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WEDNESDAY 22 JANUARY, 2014 | RSS Feed

MENA Solar Investment Could Top $20B By 2020

 

by Energy Matters

Solar power in the Middle East
Investment in the Middle East solar sector could top $50 billion by the year 2020 as demand for energy soars in the region and existing fossil fuel resources face increasing strain.
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A new report from the Middle East Solar Industry Association (MESIA). report states that up to 37,000MW of new solar, wind and hydroelectric projects are planned to be commissioned throughout MENA (Middle East/North Africa) nations by the end of the decade.
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Solar photovoltaic (PV) and concentrating solar power technologies could account for between 12,000MW and 15,000MW of the energy mix.
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With some of the highest solar radiation levels in the world, MENA leaders are embracing renewables, particularly solar power, as a hedge against a potential future energy crisis as once-plentiful oil wells dry up.
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"Prior work by MESIA has shown that solar power has become commercially viable in the MENA region due to dramatic reductions in solar equipment costs, a good fit of solar resources with regional power demand patterns, and increasingly limited access to cheap hydrocarbons for power generation," says Dr Steve Griffiths, Research Director at MESIA.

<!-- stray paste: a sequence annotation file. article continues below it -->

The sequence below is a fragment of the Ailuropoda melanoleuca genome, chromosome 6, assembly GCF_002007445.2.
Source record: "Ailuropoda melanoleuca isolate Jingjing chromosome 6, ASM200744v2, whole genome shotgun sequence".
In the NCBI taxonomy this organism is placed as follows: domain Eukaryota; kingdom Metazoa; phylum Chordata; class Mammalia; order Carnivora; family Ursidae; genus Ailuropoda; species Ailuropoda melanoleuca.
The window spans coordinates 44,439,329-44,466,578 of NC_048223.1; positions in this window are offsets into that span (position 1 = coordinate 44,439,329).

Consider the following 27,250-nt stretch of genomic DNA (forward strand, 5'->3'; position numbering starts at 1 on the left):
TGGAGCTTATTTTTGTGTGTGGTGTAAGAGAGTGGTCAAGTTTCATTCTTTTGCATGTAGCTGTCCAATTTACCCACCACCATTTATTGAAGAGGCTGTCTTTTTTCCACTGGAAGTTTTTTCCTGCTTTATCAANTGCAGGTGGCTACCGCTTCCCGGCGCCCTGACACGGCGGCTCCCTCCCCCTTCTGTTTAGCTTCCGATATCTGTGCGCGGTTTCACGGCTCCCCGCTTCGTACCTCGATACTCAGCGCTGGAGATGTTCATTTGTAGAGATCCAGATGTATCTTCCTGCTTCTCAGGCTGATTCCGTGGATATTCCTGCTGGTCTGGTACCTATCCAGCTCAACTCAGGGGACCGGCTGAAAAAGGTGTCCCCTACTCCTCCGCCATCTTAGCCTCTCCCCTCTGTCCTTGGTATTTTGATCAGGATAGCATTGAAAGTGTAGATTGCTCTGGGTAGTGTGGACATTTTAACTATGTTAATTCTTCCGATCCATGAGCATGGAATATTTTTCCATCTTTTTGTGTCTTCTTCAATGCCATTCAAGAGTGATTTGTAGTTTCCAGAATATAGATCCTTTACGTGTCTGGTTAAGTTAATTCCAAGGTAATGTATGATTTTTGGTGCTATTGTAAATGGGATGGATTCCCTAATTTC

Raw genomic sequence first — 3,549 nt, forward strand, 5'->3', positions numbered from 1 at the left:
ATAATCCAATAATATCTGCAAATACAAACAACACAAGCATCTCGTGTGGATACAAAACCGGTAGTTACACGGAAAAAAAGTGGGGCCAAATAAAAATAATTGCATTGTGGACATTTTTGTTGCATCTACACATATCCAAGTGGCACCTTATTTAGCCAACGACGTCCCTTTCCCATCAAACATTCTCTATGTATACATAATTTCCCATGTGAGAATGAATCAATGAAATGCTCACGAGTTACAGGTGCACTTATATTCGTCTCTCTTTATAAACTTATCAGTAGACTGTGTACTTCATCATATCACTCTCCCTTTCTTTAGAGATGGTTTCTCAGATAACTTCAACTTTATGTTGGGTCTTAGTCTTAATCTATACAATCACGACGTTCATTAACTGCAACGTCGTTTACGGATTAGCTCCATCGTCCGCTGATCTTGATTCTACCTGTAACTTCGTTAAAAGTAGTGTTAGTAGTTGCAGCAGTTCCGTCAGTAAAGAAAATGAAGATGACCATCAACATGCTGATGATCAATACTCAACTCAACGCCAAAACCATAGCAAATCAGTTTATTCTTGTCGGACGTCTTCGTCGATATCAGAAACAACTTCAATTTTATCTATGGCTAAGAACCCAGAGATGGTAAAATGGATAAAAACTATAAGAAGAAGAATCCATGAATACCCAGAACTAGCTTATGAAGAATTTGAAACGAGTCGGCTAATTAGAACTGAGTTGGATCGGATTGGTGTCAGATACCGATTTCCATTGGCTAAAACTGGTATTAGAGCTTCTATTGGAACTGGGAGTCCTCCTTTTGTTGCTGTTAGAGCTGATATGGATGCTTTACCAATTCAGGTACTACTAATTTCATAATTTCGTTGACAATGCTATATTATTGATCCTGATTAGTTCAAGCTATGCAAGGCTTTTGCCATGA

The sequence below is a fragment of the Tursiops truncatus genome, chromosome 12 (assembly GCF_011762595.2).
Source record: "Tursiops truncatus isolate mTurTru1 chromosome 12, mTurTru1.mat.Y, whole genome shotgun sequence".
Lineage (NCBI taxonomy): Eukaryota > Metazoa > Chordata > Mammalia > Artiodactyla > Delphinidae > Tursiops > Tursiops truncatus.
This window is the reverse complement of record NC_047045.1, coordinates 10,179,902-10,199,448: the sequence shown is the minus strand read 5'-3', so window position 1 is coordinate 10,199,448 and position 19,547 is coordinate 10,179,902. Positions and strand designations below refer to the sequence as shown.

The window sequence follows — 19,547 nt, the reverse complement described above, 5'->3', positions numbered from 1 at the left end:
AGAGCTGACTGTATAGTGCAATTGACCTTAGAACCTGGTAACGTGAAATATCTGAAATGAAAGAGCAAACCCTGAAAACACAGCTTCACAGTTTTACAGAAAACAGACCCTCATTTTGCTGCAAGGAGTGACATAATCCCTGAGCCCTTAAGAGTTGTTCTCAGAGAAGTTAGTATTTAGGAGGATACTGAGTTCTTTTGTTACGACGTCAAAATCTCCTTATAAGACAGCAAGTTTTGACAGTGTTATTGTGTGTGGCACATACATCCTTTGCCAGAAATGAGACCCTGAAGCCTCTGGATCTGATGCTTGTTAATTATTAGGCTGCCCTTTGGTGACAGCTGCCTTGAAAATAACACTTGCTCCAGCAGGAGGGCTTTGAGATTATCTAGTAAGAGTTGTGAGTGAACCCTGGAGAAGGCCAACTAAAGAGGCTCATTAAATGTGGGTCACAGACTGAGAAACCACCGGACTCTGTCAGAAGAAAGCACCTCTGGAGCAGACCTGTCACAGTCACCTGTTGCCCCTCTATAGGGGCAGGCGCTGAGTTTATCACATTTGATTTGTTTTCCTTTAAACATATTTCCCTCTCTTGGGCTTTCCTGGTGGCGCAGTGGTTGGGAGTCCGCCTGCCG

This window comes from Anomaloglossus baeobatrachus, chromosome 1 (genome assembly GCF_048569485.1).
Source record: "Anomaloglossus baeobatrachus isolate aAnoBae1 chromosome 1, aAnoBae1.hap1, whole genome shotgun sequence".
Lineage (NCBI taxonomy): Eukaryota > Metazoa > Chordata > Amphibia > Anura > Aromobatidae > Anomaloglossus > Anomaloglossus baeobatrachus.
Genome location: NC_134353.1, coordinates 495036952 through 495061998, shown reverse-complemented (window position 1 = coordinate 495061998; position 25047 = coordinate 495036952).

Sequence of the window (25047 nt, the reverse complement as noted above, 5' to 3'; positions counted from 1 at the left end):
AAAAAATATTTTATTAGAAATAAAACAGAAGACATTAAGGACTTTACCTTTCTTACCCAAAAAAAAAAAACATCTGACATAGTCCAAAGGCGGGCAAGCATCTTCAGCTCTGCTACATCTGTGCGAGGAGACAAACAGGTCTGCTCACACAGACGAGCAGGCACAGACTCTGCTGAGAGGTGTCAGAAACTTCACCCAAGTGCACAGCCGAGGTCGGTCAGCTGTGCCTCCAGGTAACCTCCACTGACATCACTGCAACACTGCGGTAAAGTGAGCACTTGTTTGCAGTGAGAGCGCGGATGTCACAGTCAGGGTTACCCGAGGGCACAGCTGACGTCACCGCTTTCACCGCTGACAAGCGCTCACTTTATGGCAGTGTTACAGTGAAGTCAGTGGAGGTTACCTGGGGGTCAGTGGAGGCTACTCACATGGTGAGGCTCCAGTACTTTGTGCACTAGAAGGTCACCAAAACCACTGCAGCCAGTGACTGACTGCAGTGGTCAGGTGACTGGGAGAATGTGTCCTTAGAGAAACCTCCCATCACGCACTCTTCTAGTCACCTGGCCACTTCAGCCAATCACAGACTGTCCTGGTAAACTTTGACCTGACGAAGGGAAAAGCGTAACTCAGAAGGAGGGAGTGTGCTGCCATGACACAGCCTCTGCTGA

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But with installed solar capacity contributing just 271MW of the 260,000MWs of the overall installed electricity generating capacity of the 14 MENA nations as of January 2014, much work needs to be done by governments to attract necessary investment.
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"Currently, there lacks a cohesive approach to developing a renewable energy industry," says Ed James, Head of MEED Insight and report author. "Governments need to provide the necessary financial and regulatory incentives such as feed-in tariff, net metering and tax breaks if investment is to be attracted and to grow. While there is evidence that this is happening, it needs to accelerate if the ambitious 2020 targets are to be achieved."
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Saudi Arabia has positioned itself as the regionís renewable and solar energy leader, with a target of 23,900MW by 2020, and Morocco, Egypt and Algeria planning to put at least 1,500MW, 1,800MW and 3,000MW of solar power in place respectively. These plans, according to Griffiths, are evidence that the region is on track to meet its investment target of $50 billion.
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